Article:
The world’s bees are in trouble, largely due to human actions, and we are reaching a point where we can no longer ignore their plight. These insects are responsible for pollinating a majority of the food we eat every day, and they are at the heart of global agriculture. Seeing their numbers drop exponentially is incredibly frightening, which is why we are so pleased to report that the world powers are finally stepping up and demanding action.
At the recent United Nations Conference on Biodiversity, committee experts from around the world released a study and a statement: “Bees, butterflies, and other pollinators are increasingly under threat from human activities and countries must transform their agricultural practices to ensure global crop production can meet demand and avoid substantial economic losses.”
The committee went on to point out that 557 billion dollars worth of crops are dependent on the indispensable services pollinators provide. This comes as little surprise, considering bees and other pollinators tend to around 75 percent of the crops in the global agricultural system, but they also do far more. These insects are responsible for pollinating 90 percent of the world’s flowering wild plants – they are an irreplaceable part of the world’s ecosystem. And what’s more, they are disappearing.
The committee found that of the 20,000 species of pollinators across the globe, 16 percent of the vertebrates, and over 40 percent of the invertebrates, are endangered. These species are essential to the maintenance of the biodiversity on our planet. Erik Solheim, the Executive Director of the committee reminded us, “The growing threat to pollinators, which play an important role in food security, provides another compelling example of how connected people are to our environment, and how deeply entwined our fate is with that of the natural world.” Many have lost sight of this.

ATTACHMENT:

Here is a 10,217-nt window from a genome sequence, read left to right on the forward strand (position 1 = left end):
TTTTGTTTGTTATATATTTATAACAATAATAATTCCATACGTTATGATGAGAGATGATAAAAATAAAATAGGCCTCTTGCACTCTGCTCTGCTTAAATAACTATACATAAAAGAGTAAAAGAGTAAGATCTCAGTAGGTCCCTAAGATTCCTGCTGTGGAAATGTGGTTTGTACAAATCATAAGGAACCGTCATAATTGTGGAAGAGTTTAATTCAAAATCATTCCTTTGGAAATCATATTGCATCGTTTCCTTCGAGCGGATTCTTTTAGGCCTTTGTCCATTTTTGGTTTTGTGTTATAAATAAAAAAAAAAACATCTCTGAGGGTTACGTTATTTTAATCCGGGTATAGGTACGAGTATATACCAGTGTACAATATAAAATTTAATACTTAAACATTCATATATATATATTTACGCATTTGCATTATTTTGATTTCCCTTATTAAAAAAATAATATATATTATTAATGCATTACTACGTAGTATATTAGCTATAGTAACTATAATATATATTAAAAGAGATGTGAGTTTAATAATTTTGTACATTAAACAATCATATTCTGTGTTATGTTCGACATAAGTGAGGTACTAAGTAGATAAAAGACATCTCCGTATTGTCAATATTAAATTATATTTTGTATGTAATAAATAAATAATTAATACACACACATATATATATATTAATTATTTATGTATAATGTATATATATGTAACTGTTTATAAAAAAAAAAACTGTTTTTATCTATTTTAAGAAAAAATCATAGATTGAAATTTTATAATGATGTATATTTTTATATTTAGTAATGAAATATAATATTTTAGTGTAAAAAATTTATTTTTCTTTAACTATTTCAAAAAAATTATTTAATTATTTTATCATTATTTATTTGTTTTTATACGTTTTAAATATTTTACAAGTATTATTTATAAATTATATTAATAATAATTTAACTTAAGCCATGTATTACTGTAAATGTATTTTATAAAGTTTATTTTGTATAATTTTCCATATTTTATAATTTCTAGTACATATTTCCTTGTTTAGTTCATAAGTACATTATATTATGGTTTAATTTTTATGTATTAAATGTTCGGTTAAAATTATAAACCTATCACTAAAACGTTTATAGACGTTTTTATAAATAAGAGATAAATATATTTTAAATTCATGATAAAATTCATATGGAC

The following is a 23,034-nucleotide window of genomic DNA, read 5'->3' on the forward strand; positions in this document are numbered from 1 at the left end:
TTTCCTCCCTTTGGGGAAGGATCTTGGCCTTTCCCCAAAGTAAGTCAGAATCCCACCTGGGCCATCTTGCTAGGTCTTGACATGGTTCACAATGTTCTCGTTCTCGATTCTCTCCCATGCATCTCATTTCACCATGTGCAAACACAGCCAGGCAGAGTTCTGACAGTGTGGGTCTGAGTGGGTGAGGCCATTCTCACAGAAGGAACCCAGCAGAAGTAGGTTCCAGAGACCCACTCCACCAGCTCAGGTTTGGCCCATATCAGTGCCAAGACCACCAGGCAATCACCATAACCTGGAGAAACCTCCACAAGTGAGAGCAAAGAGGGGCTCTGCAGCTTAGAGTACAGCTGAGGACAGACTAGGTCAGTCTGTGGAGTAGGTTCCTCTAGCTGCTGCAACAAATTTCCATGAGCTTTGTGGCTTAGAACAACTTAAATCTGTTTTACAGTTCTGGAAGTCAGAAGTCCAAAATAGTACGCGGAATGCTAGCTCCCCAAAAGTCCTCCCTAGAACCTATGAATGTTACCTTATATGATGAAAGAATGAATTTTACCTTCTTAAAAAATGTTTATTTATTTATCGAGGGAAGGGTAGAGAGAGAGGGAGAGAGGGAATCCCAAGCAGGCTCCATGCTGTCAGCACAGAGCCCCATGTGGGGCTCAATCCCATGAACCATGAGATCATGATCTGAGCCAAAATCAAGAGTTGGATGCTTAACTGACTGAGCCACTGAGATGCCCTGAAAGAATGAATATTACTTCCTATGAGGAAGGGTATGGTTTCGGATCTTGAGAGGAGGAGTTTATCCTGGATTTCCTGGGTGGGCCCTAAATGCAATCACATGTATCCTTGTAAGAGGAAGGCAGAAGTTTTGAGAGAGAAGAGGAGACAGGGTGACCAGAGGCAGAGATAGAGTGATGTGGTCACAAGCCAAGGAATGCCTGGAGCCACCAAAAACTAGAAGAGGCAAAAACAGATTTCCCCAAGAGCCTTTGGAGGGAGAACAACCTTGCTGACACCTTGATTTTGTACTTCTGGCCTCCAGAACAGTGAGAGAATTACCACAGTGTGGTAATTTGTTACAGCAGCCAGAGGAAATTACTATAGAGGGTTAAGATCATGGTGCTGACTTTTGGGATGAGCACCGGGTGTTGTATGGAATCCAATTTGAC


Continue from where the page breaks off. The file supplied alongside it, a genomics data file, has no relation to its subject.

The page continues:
The Center for Food Safety (CFS) released a study showing the dire plight of pollinators in the United States. They estimate that over 10 million beehives and an untold number of bees have been lost over the past six years – other pollinators have been similarly affected. The UN committee and the CFS both trace collapse of our planet’s pollinator population back to human activities. The use of toxic pesticides to grow our food, combined with the destruction of these creatures’ habitat, has taken its toll, and pollinators are dying at record rates.
The committee urged the nations of the world to “Promote of sustainable agriculture, [create] greater diversity of pollinator habitats in agricultural and urban landscapes, crop rotation, using indigenous local knowledge and decreasing use of pesticides.” We can help too, by boycotting produce that has been treated with harmful pesticides and planting flowers to increase the available habitat for these pollinators. And remember to stay conscious of our pollinators because, well . . . they really are the bees’ knees.
Image source: Peerawat Aupala/Shutterstock